I thought that including Chinese terms throughout my text gave it color, flavor. It might--but it's also precious and pretentious unless a term is actually relevant to the narrative or argument. In order to keep my eyes from glazing over, I started skipping over all foreign terms in the essays I read, whether they were Spanish, French, Chinese, Korean. And when I finished, I went through my own work and started getting rid of any foreign terms, unless I felt they were absolutely necessary to the intrinsic meaning of the text. I would never again throw one in just for "flavor."
And the mini wikipedia entries, the three paragraphs complete with footnotes--about baptism for the dead, or the MTC, how you fill out your papers before going on a mission, what happens when you get your call.... I mean, yes, it all really MATTERS--to us. It really, really, really MATTERS. A LOT. I want the people who read my work to understood, fully, why a call is called a call. But maybe they can sorta get it on their own. Maybe even though I care, they don't. Maybe if they have to wade through my explanation of what happens when someone, anyone gets a call, they'll lose interest in the still more important details of what happened when I got my call.
Certainly that happened with the essays I read: I became impatient with long passages about baptism in general and so didn't care as much when I got to the account of an individual baptism. It's true that I already knew all about the stuff being explained, which might have made me more impatient. But it's also true that I had an investment in the subject matter and a reason to continue reading that many readers don't. I really want to know how other people talk about their missions. I would LOVE an anthology full of thoughtful, interesting essays about the good, the bad, the ugly, the miraculous, the tedious, the heartbreak, of a mission. So if I gave up on work that tried to provide that, well, it means something.
My co-editor and I didn't abandon the project in that we both still think, theoretically, that it's a great idea for an anthology. But we just didn't get enough truly strong work to fill it. We could have devoted huge chunks of our life into reshaping the mediocre essays into pretty good ones, and at one point we actually intended to, but it didn't happen.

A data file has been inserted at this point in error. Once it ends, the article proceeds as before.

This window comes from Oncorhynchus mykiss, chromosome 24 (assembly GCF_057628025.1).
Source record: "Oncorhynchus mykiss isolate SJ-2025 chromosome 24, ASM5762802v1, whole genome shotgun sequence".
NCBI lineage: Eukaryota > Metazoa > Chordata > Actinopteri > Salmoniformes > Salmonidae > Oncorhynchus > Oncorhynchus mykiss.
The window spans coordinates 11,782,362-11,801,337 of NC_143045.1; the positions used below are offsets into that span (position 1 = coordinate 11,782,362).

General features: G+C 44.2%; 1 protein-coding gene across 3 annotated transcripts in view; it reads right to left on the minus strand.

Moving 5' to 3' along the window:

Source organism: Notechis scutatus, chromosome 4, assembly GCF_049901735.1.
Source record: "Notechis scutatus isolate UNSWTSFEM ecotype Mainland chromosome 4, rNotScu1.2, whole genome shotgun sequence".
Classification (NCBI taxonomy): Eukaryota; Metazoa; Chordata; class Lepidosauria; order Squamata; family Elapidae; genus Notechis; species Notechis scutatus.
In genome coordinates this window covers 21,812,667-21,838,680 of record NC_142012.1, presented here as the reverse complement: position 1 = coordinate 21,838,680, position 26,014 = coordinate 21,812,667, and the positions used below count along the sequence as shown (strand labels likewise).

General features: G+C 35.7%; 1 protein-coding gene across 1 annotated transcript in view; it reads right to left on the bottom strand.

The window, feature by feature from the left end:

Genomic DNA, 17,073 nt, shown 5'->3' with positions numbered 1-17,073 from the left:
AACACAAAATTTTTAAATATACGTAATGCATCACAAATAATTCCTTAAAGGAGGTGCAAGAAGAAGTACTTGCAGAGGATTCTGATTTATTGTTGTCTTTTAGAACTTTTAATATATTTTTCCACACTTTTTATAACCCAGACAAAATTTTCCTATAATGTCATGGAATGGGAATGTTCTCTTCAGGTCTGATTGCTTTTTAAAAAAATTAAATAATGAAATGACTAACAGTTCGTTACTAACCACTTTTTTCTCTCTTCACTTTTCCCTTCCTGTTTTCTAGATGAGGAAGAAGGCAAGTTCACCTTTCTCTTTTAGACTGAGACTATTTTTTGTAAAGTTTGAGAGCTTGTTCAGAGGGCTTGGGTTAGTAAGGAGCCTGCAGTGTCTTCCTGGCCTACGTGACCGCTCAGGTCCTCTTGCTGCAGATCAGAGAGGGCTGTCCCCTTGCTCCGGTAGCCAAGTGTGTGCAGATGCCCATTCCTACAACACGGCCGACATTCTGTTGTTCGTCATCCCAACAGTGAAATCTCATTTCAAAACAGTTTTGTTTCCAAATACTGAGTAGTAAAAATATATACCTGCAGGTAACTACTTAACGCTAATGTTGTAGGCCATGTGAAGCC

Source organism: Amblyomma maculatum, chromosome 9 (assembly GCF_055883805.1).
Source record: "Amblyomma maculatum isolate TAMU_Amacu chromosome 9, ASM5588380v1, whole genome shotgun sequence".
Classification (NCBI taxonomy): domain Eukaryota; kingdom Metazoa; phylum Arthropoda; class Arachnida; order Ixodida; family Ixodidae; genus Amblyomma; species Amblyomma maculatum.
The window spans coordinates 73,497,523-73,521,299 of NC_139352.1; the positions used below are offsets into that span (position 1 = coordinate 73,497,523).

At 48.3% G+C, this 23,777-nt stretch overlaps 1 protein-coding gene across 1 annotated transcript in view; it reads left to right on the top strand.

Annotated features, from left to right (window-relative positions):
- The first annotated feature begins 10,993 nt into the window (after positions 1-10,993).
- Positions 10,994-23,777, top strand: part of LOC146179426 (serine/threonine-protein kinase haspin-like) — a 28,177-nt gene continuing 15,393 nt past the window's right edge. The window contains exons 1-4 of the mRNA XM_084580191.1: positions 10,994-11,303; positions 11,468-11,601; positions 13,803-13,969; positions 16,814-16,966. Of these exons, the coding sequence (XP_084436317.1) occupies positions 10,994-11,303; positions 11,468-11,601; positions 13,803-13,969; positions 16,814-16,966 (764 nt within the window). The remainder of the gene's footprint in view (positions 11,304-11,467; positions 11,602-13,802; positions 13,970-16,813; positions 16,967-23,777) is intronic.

Shortly before Christmas I read a really great blog entry by Stephen Carter, the editor of Sunstone, at the Red Brick Store, about the myth of the writer genius (later revised into a piece about the author bunny). Stephen claimed that he learned all sorts of important things about story craft from reading one single book on screenwriting, a claim that intrigued me, so I put the title on my amazon.com wishlist, and someone bought it for me for Christmas.
And then it sat on my shelf, for almost six months. Last weekend I read it. And I'm here to agree with Stephen: Story: Substance, Structure, Style and the Principles of Screenwriting by Robert McKee is a freaking great book, one I wish I had read not just when the postman dropped it off in January, but years ago. It's very wise, and I will reread it before very long, I think. A bit of advice that particular resonated with me is this:
Never include anything the audience can reasonably and easily assume has happened. Never pass on exposition unless the missing fact would cause confusion. You do not keep the audience's interest by giving it information, but by withholding information, except that which is absolutely necessary for comprehension.... Reveal only that exposition the audience absolutely needs and wants to know and no more. (335-337, emphasis in original)
That is one thing we'll have to achieve in order for Mormon literature to grow up: we'll have to stop EXPLAINING and EXPOSING and DEFINING to excess. Yes, we'll have to do some a little explaining, a tiny bit of exposing, and of course we have to acknowledge how weird it is that "elder" means someone who is very, very young instead of really old. But I sincerely hope that eventually I will stop reading works that go "story, definition, story, wikipedia entry, story, wikipedia entry, different wikipedia entry, story."
I especially hope I'll stop writing work like that. It won't be easy. But I'm determined to try.